Politics is not a game, as Sir Winston Churchill once said. Yet this pair are such devoted ideologues there are suggestions they may scrap a sugar tax on soft drinks and ditch obesity reforms that ban sweets being sold by shop checkouts. They are reviewing gambling reforms, which for all their flaws are a much-needed attempt to rectify the damage caused by Tony Blair’s foolish unshackling of a toxic industry just as it was turbo-charged by the internet with lethal – and often deadly – consequences. And there is no clarity yet on how their programme of tax cuts funded by debt marries up to the desperate need to salvage struggling public services, let alone their visions of a smaller state beyond vague talk of growth.

The reality is that the state, like the private sector, can be benevolent or damaging. Former chancellor George Osborne called the banking crisis “a spectacular failure of capitalism”, yet his successor’s first move is to unshackle bonuses – and this is, bizarrely, intended to show the supposed benefits of Brexit.

Sajid Javid, a former home secretary, once pointed out state intervention ensured retailers could not “refuse me service because of the colour of my skin, as some did to my dad” yet his latest successor’s first move is to reprimand police for spending time on diversity schemes. Alternatively, ever wonder why so many Hollywood blockbusters began being made in Britain, creating thousands of jobs? Big tax breaks backed by both main parties played a key role in wooing the industry to places such as Pinewood.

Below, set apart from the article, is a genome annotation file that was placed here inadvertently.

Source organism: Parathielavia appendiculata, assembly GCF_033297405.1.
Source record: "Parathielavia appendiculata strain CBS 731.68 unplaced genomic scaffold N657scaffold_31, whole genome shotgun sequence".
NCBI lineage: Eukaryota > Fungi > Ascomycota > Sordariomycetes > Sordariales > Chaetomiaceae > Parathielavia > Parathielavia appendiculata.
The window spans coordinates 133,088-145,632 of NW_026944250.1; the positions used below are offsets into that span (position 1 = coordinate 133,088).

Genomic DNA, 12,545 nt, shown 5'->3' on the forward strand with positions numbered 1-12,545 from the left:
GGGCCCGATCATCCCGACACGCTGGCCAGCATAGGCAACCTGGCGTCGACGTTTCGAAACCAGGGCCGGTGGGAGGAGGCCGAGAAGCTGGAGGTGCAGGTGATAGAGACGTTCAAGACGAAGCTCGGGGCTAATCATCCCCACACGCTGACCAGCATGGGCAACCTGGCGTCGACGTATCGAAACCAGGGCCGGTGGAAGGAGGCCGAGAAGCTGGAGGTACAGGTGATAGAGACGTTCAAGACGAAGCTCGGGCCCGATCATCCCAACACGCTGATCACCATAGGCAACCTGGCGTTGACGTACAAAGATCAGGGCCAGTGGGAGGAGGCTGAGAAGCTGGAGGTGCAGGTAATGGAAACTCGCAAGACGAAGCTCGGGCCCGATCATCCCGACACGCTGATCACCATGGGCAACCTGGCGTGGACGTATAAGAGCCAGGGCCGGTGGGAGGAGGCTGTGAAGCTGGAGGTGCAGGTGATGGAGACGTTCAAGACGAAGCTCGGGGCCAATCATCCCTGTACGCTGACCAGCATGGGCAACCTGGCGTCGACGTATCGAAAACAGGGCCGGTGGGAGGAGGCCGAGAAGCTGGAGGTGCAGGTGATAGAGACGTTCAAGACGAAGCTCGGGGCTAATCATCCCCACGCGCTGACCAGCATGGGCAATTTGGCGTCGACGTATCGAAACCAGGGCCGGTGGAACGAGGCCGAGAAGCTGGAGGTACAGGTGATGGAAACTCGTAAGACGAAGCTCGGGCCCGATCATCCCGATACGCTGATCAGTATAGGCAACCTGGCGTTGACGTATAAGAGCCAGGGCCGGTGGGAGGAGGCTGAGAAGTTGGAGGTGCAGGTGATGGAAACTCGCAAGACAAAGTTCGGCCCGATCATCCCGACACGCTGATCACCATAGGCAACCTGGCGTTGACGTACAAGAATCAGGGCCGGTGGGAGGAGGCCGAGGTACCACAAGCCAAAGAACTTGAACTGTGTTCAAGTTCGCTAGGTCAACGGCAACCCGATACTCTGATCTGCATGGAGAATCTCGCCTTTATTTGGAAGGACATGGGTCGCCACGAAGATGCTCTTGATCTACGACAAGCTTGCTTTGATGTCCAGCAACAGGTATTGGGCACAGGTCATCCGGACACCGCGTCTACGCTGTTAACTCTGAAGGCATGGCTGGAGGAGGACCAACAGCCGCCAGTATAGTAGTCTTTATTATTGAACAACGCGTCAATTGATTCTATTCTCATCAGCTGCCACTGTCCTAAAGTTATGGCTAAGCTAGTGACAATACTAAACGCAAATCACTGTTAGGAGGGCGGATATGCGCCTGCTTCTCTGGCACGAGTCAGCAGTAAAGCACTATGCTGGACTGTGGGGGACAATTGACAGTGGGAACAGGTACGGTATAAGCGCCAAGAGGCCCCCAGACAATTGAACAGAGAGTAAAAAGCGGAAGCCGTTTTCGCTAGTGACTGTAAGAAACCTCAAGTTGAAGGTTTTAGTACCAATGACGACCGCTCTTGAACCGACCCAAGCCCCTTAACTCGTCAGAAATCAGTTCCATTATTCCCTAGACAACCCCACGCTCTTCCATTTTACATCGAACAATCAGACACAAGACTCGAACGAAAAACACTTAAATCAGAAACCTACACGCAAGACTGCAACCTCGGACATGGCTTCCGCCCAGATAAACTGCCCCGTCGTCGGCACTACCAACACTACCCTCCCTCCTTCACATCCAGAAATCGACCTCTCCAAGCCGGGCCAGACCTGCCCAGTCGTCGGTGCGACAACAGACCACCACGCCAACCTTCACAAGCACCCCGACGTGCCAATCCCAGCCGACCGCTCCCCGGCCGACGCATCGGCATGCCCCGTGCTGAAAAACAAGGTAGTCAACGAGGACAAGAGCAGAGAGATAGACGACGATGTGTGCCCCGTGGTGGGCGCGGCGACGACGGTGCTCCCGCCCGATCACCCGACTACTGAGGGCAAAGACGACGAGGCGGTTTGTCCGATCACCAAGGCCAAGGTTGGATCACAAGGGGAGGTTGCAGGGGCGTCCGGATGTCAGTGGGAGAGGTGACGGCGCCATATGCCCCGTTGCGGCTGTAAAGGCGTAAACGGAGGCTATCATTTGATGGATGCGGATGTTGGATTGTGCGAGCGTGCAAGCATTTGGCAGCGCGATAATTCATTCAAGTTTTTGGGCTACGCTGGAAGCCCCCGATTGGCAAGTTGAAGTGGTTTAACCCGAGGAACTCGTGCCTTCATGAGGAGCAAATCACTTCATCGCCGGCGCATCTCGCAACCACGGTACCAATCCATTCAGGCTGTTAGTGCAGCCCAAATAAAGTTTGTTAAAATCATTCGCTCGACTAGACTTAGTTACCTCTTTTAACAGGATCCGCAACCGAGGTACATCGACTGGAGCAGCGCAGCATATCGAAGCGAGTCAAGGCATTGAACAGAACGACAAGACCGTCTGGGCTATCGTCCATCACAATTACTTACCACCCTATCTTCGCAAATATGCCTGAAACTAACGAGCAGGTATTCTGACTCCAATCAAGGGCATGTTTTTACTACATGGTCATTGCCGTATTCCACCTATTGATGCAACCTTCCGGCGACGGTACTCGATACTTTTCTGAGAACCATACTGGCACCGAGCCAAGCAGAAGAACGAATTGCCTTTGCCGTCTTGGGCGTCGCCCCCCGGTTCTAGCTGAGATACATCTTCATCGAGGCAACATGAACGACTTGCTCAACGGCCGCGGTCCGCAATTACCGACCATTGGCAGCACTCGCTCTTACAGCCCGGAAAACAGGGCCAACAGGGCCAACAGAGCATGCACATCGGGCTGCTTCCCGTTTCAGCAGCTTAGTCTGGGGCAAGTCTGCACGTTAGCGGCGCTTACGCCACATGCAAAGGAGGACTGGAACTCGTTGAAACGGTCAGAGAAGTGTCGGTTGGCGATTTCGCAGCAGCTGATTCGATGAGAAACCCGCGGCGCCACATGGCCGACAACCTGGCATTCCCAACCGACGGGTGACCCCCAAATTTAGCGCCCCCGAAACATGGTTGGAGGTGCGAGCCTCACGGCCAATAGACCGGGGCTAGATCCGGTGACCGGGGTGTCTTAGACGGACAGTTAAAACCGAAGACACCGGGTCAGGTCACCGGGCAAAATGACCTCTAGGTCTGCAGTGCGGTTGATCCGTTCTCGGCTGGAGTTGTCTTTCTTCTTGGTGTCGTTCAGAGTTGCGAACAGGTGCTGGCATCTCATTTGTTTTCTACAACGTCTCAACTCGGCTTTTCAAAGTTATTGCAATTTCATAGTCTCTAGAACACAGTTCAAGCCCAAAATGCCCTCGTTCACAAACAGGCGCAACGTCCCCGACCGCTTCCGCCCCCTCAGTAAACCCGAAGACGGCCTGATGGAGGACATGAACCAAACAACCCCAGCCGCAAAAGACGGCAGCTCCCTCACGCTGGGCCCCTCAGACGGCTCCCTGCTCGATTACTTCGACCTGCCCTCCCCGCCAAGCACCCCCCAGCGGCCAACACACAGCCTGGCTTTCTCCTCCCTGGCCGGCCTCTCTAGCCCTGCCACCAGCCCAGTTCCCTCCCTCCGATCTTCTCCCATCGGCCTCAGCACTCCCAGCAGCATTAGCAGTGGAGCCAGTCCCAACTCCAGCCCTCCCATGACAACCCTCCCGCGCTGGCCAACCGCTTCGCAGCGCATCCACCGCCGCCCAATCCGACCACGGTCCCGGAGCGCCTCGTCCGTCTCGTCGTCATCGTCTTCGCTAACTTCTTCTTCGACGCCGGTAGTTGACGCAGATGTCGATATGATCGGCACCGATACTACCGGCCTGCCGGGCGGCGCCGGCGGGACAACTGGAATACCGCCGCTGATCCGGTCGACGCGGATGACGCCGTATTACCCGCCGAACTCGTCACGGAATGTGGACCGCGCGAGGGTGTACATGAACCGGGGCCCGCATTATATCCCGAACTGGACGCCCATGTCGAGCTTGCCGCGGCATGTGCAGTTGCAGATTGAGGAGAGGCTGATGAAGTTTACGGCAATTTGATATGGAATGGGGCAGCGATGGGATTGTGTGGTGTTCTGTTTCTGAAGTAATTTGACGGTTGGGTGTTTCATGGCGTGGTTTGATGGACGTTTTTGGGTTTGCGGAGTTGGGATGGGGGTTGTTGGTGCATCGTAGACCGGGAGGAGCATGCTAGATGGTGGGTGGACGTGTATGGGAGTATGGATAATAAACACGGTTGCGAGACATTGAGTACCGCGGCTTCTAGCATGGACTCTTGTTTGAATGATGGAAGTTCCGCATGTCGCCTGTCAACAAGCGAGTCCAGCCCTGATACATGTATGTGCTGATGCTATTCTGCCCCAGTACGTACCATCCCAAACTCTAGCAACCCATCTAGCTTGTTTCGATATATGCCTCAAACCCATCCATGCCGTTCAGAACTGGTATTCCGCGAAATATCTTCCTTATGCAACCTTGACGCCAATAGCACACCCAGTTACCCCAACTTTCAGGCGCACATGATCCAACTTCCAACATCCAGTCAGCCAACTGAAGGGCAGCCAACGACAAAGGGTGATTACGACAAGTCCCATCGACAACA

There are valid arguments that the state has become too over-bearing. Yet it is hard to believe many parents are pleading for sweets to stay by shop checkouts, let alone to envisage abandonment of the sugar tax as the key to unleashing Britain’s vitality. The only beneficiaries of halting gambling reforms would be a handful of billionaires exploiting misery of addiction, their firms mostly based in tax havens.

Even the politics of the mini-budget measures are bizarre since they hand powerful weapons to foes by dismissing concerns over inequality with such brazenness and focusing tax cuts on high earners amid a cost of living crisis, especially given risks of boosting inflation. These are gifts for the Labour party as it meets for its annual conference, met with understandable dismay among red wall Tory backbenchers.

The duo’s argument is that combined impact of such measures demonstrate that Britain is back in business. But the real reason is simple: the pair put in charge of our country by their party are passionate libertarians, a simplistic creed beloved of idealistic students and think tanks on the right. It tends to clash with age or reality – as I discovered in my own political journey that saw youthful hostility to the state dissolve after the birth of a child with profound disabilities, then melt further when investigating the horrors of private mental health provision inside the national health service.

Sometimes we need the nanny state, whether in our personal lives or the nation’s economy, – and we need taxes from rich and poor alike to pay for it.